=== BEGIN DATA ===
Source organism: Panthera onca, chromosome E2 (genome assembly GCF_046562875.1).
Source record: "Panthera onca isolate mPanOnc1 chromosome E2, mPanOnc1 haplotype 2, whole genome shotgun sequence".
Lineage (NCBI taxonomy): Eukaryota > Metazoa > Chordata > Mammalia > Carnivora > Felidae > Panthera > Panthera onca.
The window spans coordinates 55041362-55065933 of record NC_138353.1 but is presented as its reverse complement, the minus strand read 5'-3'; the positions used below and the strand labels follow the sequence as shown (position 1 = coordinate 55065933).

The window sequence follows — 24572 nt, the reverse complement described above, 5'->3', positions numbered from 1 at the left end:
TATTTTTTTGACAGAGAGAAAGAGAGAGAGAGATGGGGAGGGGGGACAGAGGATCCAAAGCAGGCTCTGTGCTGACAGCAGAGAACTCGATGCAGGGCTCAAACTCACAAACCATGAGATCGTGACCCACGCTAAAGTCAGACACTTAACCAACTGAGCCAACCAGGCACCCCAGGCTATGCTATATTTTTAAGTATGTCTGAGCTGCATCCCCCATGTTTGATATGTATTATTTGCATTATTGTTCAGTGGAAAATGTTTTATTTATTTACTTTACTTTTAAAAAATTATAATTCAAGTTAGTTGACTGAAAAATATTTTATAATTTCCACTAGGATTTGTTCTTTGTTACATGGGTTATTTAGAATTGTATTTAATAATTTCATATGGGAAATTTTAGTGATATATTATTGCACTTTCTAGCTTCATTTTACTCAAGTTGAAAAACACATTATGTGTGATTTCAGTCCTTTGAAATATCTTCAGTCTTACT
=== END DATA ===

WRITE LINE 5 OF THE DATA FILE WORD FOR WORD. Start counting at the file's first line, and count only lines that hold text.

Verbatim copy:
The window sequence follows — 24572 nt, the reverse complement described above, 5'->3', positions numbered from 1 at the left end: